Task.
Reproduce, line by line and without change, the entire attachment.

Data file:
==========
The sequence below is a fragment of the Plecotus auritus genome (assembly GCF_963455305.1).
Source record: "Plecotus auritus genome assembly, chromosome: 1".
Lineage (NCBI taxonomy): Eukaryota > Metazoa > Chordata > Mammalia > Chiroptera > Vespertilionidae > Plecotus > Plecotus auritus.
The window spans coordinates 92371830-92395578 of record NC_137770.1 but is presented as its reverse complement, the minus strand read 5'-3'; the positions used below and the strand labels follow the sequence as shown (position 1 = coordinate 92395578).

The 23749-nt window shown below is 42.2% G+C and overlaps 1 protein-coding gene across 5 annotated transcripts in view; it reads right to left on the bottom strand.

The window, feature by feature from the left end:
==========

The sequence below is a fragment of the Plecotus auritus genome (assembly GCF_963455305.1).
Source record: "Plecotus auritus genome assembly, chromosome: 1".
Lineage (NCBI taxonomy): Eukaryota > Metazoa > Chordata > Mammalia > Chiroptera > Vespertilionidae > Plecotus > Plecotus auritus.
The window spans coordinates 92371830-92395578 of record NC_137770.1 but is presented as its reverse complement, the minus strand read 5'-3'; the positions used below and the strand labels follow the sequence as shown (position 1 = coordinate 92395578).

The 23749-nt window shown below is 42.2% G+C and overlaps 1 protein-coding gene across 5 annotated transcripts in view; it reads right to left on the bottom strand.

The window, feature by feature from the left end: